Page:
What makes a saint a saint?

Christian spirituality, and the Catholic spirituality in particular, very much focuses on the power of examples.

feral children amala-and-kamalaAs modern psychology shows, humans get access to their particular cultural environments through mimetic processes (i.e. processes of imitation). Perhaps the importance of imitation as the heart of the human (psycho)social identity formation becomes paradoxically visible with the observation of children who lack the example of other human beings while growing up. Feral children often imitate animals instead, with all due consequences.

It is no coincidence that an authentic spirituality, in line with what makes humans “human”, is based on the question “Who am I?” understood as “Whom should I follow / imitate?” Indeed, we receive our identity from others who either free us to ourselves or enslave us to an alienating social status we learn to uphold. We never build our identity “from scratch”. We are relational beings, our being is essentially relational, and all kinds of relationships are prior to our sense of self or “I”.

Thomas à KempisThe great spiritual figures and mystics of the Christian traditions have always believed that we come to ourselves by imitating Christ (see De Imitatione Christi by Thomas à Kempis – 1380-1471). This does not mean literally imitating some kind of idol (that is a perversion of spirituality) but imitating the life and love present in the figure of Christ. So what this actually means is: stepping into the realm of a love that allows us to be honest about and true to ourselves so that we become capable of lovingly accepting others as well.

Thus saints in the Catholic tradition are not saints because they are unrealistic examples of so-called ideal, perfect people. That would make them idols, crushing all too pious minds under guilt, shame and resentment. On the contrary, saints are saints because they found the audacity to be “painfully honest” about themselves and no longer hid their imperfections, flaws and “sins” from themselves and others.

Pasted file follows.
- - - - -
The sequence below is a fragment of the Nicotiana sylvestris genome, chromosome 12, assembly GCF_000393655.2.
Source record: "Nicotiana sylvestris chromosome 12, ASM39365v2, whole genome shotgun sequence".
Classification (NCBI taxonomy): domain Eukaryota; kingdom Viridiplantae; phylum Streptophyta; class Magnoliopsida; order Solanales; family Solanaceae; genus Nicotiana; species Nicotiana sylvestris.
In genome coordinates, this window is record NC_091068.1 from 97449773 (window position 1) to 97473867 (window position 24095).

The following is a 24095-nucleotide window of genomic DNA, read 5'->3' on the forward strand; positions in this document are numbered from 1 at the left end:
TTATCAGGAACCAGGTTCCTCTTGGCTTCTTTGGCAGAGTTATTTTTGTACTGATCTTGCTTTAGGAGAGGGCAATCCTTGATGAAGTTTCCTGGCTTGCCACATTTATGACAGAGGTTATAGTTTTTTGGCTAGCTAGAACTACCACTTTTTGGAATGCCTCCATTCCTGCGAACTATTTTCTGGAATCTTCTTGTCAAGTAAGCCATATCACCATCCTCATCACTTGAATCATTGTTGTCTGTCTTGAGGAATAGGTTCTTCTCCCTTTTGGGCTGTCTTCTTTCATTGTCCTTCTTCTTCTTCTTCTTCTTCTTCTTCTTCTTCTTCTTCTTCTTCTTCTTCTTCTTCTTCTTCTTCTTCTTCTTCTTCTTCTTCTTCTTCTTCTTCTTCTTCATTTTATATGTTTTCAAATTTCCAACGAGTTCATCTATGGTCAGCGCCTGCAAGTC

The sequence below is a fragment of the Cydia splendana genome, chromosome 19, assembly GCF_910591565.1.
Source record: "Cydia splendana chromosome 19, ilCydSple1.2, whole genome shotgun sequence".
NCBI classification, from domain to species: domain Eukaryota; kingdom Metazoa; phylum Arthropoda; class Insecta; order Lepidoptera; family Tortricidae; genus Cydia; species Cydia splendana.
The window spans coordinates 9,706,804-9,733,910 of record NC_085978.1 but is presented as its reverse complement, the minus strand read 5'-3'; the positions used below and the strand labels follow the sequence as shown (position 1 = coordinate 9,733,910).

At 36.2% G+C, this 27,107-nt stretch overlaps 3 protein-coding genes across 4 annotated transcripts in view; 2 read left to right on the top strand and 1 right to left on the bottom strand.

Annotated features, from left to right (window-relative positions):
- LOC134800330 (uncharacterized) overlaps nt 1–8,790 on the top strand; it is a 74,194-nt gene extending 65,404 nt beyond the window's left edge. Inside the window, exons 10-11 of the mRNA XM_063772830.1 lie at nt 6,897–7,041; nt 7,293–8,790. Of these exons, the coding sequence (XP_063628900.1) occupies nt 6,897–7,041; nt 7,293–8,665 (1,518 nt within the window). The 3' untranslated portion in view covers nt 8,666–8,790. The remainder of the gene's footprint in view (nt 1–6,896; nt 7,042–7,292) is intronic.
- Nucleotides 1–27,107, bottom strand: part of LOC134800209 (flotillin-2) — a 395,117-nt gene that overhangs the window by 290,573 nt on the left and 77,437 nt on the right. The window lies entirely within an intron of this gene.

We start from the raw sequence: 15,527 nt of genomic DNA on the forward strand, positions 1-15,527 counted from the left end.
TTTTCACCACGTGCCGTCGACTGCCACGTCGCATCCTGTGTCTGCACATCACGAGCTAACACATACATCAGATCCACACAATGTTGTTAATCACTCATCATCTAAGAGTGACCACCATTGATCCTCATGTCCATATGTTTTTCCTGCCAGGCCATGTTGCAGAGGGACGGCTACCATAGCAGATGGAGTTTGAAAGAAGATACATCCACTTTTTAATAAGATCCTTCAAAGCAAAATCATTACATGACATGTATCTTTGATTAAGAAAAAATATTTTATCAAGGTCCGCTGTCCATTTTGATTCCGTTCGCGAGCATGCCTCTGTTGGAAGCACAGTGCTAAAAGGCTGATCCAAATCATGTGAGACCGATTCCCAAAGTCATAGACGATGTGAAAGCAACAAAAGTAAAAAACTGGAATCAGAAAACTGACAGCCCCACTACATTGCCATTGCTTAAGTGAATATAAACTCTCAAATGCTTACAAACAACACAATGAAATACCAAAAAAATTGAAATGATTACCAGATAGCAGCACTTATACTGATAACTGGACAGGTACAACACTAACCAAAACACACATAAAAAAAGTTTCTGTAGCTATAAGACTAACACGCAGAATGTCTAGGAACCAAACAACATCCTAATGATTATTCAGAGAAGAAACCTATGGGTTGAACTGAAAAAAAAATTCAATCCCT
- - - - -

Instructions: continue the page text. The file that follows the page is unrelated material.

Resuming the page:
“Hello, I’m Ignatius, alcoholic”

Saints are people who follow the advice of Jesus in the Gospel of John (8:32), “Know the truth and the truth will set you free…” Free to love. An alcoholic, for instance, who enters the loving realm of an AA meeting and is finally enabled to admit to himself that he is an alcoholic, indeed enters the first step on a journey that will enable him to find himself again. This in turn will enable him to approach others from what he has to give rather than approach others from his particular “needs”.

6219.inddThe conversion experience of Saint Ignatius Loyola (click for more) can be understood in these terms. He converted to “God”, which was a conversion to “himself” at the same time. This does not mean that Ignatius became “God”, but that he found the realm of a love that allowed him to accept himself. Ignatius turned away from the prideful social status he wanted to uphold. The love for a chivalric image and his romantic dreams had prevented him, like some mad “Don Quixote”, from loving others, whom he merely used as “means” to confirm his self-image (either as “enemies” or as “friends”). But at some point in his life, at a moment of a deep identity crisis, Ignatius started to discern between the forces that alienated him from himself and others on the one hand, and the love that allowed him to connect to himself and others on the other. He started to give up the game of “auto- and hetero-aggression” and found true self-respect and respect for others.

The spiritual exercise of Greg, former Porn Star

Greg, the most decorated male porn star of all time, follows in the footsteps of saints like Ignatius who entered the realm of “the life and love present in the Christ figure (among others)”. First of all, Greg became aware of the status he wanted to uphold, as a rich and famous adult film actor, and how this was destroying him. He ended up in an endless vicious circle: